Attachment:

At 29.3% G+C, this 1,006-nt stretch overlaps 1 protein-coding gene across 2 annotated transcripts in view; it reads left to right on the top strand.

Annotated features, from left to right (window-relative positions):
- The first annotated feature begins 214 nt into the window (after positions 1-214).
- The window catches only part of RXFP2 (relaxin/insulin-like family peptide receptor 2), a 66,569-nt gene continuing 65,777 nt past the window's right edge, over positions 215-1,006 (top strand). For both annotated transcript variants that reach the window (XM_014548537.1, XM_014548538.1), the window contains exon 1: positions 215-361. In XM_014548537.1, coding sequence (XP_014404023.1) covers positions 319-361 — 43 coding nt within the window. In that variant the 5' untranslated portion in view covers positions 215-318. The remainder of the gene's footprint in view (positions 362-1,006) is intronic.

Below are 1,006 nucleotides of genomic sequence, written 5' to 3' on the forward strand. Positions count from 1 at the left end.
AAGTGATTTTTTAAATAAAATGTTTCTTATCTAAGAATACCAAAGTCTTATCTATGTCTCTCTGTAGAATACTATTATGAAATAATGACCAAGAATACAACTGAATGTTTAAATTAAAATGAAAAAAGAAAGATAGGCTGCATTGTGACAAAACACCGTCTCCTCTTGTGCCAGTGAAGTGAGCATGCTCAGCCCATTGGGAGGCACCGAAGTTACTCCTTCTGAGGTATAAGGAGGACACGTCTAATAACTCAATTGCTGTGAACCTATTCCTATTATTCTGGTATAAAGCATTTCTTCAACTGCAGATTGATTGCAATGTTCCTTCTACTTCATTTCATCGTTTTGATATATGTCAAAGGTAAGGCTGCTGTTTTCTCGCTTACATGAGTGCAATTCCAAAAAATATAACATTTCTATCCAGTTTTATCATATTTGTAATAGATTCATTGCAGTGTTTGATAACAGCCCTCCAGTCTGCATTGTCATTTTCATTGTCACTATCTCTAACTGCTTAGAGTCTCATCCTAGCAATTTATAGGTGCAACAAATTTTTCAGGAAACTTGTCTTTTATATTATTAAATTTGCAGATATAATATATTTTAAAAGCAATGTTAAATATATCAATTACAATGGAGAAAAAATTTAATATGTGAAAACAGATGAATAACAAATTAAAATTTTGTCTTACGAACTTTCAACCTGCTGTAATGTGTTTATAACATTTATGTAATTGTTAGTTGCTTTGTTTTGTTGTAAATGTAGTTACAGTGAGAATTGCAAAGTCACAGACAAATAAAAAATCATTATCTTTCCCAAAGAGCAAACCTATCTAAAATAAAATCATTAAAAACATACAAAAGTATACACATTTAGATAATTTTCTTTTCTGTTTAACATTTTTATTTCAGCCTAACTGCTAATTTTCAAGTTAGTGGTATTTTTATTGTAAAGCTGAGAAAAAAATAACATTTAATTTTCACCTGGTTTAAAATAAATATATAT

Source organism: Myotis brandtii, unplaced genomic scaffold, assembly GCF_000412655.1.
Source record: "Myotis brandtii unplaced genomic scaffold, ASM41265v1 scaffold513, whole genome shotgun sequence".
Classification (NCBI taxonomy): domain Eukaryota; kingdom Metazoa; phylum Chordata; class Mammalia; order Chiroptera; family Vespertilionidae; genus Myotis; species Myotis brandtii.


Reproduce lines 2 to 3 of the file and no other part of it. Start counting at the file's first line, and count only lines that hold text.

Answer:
Annotated features, from left to right (window-relative positions):
- The first annotated feature begins 214 nt into the window (after positions 1-214).